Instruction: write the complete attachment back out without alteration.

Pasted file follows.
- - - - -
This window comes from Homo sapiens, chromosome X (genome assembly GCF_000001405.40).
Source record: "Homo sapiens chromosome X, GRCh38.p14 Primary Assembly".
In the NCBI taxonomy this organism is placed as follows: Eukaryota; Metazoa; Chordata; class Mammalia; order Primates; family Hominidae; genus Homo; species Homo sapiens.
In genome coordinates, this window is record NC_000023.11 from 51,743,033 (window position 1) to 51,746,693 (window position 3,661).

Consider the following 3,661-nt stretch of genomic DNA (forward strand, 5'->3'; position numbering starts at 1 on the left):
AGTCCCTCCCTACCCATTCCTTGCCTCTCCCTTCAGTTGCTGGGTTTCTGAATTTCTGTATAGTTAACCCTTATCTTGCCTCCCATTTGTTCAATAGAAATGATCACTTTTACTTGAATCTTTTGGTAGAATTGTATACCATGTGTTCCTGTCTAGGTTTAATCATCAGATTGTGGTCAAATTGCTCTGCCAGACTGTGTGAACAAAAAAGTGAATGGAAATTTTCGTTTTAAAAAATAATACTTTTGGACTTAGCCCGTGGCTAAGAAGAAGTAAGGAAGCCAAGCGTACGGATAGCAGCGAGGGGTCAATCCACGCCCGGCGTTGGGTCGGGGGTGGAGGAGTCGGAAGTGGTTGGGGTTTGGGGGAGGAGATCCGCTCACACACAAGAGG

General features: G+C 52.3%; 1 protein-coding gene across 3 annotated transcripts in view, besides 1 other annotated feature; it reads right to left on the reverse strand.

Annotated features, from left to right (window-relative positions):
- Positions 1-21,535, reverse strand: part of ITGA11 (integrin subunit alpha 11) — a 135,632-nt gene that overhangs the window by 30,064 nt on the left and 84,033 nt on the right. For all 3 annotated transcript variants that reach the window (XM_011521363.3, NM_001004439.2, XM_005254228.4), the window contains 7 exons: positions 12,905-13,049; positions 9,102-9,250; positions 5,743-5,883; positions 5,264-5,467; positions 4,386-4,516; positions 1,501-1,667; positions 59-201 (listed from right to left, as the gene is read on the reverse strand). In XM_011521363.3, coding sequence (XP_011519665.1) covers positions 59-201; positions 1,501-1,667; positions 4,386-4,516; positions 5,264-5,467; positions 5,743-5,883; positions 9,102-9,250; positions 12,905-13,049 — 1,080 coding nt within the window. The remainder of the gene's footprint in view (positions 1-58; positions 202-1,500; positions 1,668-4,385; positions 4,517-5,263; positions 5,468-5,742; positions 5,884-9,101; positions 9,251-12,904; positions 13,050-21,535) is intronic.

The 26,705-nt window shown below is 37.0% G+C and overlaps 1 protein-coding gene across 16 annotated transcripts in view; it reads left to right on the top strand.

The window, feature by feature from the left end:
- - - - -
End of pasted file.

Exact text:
This window comes from Homo sapiens, chromosome X (genome assembly GCF_000001405.40).
Source record: "Homo sapiens chromosome X, GRCh38.p14 Primary Assembly".
In the NCBI taxonomy this organism is placed as follows: Eukaryota; Metazoa; Chordata; class Mammalia; order Primates; family Hominidae; genus Homo; species Homo sapiens.
In genome coordinates, this window is record NC_000023.11 from 51,743,033 (window position 1) to 51,746,693 (window position 3,661).

Consider the following 3,661-nt stretch of genomic DNA (forward strand, 5'->3'; position numbering starts at 1 on the left):
AGTCCCTCCCTACCCATTCCTTGCCTCTCCCTTCAGTTGCTGGGTTTCTGAATTTCTGTATAGTTAACCCTTATCTTGCCTCCCATTTGTTCAATAGAAATGATCACTTTTACTTGAATCTTTTGGTAGAATTGTATACCATGTGTTCCTGTCTAGGTTTAATCATCAGATTGTGGTCAAATTGCTCTGCCAGACTGTGTGAACAAAAAAGTGAATGGAAATTTTCGTTTTAAAAAATAATACTTTTGGACTTAGCCCGTGGCTAAGAAGAAGTAAGGAAGCCAAGCGTACGGATAGCAGCGAGGGGTCAATCCACGCCCGGCGTTGGGTCGGGGGTGGAGGAGTCGGAAGTGGTTGGGGTTTGGGGGAGGAGATCCGCTCACACACAAGAGG

General features: G+C 52.3%; 1 protein-coding gene across 3 annotated transcripts in view, besides 1 other annotated feature; it reads right to left on the reverse strand.

Annotated features, from left to right (window-relative positions):
- Positions 1-21,535, reverse strand: part of ITGA11 (integrin subunit alpha 11) — a 135,632-nt gene that overhangs the window by 30,064 nt on the left and 84,033 nt on the right. For all 3 annotated transcript variants that reach the window (XM_011521363.3, NM_001004439.2, XM_005254228.4), the window contains 7 exons: positions 12,905-13,049; positions 9,102-9,250; positions 5,743-5,883; positions 5,264-5,467; positions 4,386-4,516; positions 1,501-1,667; positions 59-201 (listed from right to left, as the gene is read on the reverse strand). In XM_011521363.3, coding sequence (XP_011519665.1) covers positions 59-201; positions 1,501-1,667; positions 4,386-4,516; positions 5,264-5,467; positions 5,743-5,883; positions 9,102-9,250; positions 12,905-13,049 — 1,080 coding nt within the window. The remainder of the gene's footprint in view (positions 1-58; positions 202-1,500; positions 1,668-4,385; positions 4,517-5,263; positions 5,468-5,742; positions 5,884-9,101; positions 9,251-12,904; positions 13,050-21,535) is intronic.

The 26,705-nt window shown below is 37.0% G+C and overlaps 1 protein-coding gene across 16 annotated transcripts in view; it reads left to right on the top strand.

The window, feature by feature from the left end: